I am back in San Diego sitting on the sand. Spring sand is still cool enough to touch the skin. When the summer sun comes out, people will jump up and down trying to keep the sand from burning their bare feet. The orange clouds part the horizon. It will be evening soon.
Three days ago I was in Los Angeles. Last week and part of the weekend I attended the largest conference for writers in the United States (AWP – Association of Writers and Writing Programs). It is held in a different city every year.
Last year the conference was in Minneapolis, and it snowed flakes as large as silver dollars. My husband and I ran outside to catch some on our face and our tongues.
At the conference last year, I sat in on a panel where a woman with bipolar disorder stood up and said, “At least I don’t have schizophrenia.” I left the panel in tears.
I do have schizophrenia.
Again, in Minneapolis, I got up the courage to tell one person, a bookseller, who had a table near the back of the convention center that I mainly write about schizophrenia. He seemed interested, but he may have just wanted to be kind.
This year, in Los Angeles, I talked about schizophrenia frequently. There was a man selling a book titled, “Schizo.” I asked him what the book is about, and he said, “A philosopher is claiming that capitalism is like schizophrenia.”
“That doesn’t make sense to me. I have schizophrenia, and I just don’t get the metaphor.” I said.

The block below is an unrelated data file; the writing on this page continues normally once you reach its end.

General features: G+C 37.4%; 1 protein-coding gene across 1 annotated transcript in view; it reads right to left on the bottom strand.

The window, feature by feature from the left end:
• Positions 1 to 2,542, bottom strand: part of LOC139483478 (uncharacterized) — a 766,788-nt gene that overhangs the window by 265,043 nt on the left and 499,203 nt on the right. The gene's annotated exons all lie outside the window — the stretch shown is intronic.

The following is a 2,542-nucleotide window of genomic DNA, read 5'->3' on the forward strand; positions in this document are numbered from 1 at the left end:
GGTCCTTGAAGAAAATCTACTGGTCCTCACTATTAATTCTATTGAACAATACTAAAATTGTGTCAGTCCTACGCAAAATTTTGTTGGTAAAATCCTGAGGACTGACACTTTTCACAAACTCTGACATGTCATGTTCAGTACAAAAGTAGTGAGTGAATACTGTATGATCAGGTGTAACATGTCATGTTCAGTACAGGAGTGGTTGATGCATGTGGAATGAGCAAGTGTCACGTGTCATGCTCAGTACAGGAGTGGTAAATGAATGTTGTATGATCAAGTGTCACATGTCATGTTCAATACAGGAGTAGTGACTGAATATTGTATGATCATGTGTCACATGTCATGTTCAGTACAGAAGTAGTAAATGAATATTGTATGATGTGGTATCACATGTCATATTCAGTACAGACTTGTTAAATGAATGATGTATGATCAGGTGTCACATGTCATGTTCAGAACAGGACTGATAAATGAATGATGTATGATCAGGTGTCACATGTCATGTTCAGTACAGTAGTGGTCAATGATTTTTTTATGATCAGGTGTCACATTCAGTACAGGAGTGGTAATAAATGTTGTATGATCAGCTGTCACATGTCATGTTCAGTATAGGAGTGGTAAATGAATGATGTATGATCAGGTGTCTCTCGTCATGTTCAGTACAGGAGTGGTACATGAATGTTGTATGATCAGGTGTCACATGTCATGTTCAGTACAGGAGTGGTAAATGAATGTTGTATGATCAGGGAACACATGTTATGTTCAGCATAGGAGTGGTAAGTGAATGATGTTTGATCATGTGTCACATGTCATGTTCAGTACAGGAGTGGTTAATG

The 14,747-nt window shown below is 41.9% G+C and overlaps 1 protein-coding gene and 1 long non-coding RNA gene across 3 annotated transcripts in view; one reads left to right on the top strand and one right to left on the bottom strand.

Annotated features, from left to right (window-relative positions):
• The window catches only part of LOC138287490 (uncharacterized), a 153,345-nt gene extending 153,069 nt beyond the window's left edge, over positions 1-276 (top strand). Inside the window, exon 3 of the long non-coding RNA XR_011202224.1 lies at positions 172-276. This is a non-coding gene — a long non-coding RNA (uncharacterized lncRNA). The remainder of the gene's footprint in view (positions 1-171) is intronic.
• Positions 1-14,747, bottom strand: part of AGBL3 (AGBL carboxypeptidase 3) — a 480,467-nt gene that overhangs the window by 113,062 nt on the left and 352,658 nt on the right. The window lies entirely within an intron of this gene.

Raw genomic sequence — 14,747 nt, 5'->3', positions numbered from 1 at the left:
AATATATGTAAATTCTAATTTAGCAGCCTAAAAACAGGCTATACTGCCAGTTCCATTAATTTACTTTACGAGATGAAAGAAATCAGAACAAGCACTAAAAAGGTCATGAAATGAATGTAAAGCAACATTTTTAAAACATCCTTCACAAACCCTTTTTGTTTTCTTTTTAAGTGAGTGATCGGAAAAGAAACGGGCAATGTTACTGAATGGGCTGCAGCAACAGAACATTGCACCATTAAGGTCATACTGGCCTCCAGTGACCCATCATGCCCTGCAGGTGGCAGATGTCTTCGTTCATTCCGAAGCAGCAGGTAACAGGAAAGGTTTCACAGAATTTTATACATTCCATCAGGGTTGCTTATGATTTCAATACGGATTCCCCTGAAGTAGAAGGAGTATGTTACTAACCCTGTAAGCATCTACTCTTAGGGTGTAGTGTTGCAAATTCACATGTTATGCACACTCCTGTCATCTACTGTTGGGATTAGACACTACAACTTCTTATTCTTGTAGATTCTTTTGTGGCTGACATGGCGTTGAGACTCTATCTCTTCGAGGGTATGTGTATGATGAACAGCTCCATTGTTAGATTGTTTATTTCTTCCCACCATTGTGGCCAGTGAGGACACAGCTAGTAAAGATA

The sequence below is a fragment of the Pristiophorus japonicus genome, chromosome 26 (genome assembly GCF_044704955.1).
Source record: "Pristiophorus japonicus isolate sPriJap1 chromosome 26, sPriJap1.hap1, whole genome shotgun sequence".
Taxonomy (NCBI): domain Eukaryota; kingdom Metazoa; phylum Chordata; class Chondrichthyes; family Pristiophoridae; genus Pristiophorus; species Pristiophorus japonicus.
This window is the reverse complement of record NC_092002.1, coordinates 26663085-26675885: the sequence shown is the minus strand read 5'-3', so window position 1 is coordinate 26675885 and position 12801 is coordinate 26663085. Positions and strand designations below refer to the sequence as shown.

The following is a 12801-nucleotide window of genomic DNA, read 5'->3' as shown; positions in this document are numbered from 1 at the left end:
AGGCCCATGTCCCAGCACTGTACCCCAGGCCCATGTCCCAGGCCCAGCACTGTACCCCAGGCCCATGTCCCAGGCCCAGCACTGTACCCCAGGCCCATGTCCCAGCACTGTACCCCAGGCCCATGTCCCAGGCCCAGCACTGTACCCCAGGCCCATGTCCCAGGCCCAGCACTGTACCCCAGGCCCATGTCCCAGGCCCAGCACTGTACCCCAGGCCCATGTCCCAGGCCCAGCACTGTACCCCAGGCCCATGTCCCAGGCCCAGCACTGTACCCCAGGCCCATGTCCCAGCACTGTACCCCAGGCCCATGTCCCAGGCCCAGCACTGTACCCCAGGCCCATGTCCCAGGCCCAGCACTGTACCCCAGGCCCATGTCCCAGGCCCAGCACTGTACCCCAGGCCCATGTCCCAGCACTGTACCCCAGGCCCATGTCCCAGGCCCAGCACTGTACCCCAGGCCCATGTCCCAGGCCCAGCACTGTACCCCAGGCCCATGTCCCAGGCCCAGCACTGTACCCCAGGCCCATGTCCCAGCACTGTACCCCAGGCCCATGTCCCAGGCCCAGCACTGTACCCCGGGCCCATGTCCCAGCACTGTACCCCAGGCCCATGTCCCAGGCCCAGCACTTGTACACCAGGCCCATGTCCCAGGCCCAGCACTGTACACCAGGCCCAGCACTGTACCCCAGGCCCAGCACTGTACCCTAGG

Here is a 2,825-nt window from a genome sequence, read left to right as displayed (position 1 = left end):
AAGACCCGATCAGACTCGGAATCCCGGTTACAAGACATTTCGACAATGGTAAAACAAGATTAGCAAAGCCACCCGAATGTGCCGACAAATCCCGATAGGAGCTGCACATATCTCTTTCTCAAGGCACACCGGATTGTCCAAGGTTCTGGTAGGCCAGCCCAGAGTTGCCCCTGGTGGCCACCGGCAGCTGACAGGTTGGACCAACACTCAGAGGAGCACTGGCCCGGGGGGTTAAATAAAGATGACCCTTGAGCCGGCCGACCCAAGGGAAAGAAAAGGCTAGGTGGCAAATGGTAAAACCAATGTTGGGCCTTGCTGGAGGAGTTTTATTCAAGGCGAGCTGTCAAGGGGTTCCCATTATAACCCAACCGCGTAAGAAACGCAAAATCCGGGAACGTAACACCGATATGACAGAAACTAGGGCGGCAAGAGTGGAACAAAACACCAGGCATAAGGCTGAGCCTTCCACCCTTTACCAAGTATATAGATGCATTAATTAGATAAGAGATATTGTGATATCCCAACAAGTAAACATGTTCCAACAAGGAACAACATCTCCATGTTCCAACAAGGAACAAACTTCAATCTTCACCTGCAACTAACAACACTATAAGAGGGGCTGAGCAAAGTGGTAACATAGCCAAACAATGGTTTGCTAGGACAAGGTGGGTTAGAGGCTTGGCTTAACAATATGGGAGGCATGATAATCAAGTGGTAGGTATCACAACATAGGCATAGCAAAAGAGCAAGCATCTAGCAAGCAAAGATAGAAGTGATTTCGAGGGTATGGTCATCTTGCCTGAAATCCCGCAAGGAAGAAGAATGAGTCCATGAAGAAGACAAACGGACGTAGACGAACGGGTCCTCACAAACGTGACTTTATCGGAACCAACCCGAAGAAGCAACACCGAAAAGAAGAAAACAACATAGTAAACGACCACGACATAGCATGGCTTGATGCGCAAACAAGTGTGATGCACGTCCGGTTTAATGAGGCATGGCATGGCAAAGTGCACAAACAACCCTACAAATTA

I bought the book, though. I like to read what people think it is like to have schizophrenia. Most people don’t know.
In another conversation, I told an editor of a literary journal that I write mostly about having schizophrenia and she took my card and said she would be interested in my work. I can only hope she was serious.
One evening in Los Angeles, I went to a party for a faith-based magazine that I have submitted to previously. I spoke to the editor. I told her that I understood that a writer who has thought they were Jesus and then had to transition back into mainstream Christianity may not have a perspective that readers can understand. She didn’t encourage me to send more work. I think I will pass on their journal in the future.
Also in Los Angeles, I attended the first disability caucus. The purpose of the caucus is to make the conference more diverse, inclusive and accessible. Many people had physical disabilities. I didn’t meet anyone with schizophrenia.
When I came out publicly with my diagnosis just over a year ago, I didn’t know what life would hold for me. I never imagined having the confidence I do now, to look people in the eyes and say, “I have schizophrenia, and I spend a good deal of time writing about that.” I am not ashamed of my diagnosis. I am no longer in hiding. I respect myself, and I have the expectation that others will respect me in return. I don’t apologize for taking up space. I don’t apologize for using my voice. I don’t apologize for my person. I have the right to move through this world just as others do. I have the right to be treated as an equal and valuable member of our society.
Like the sun bright in the sky this late afternoon, people are shining their light on issues of diversity. The cracks and back alleys and dark spaces are being lit up by people who care about the marginalized among us. We are coming from our lives in the shadows out to our lives in the sun.
The conference wasn’t perfect, but it was better than last year, and I hope next year someone comes up to me and says, “I am a writer, and I have schizophrenia, too.” Then I will know we have made real progress.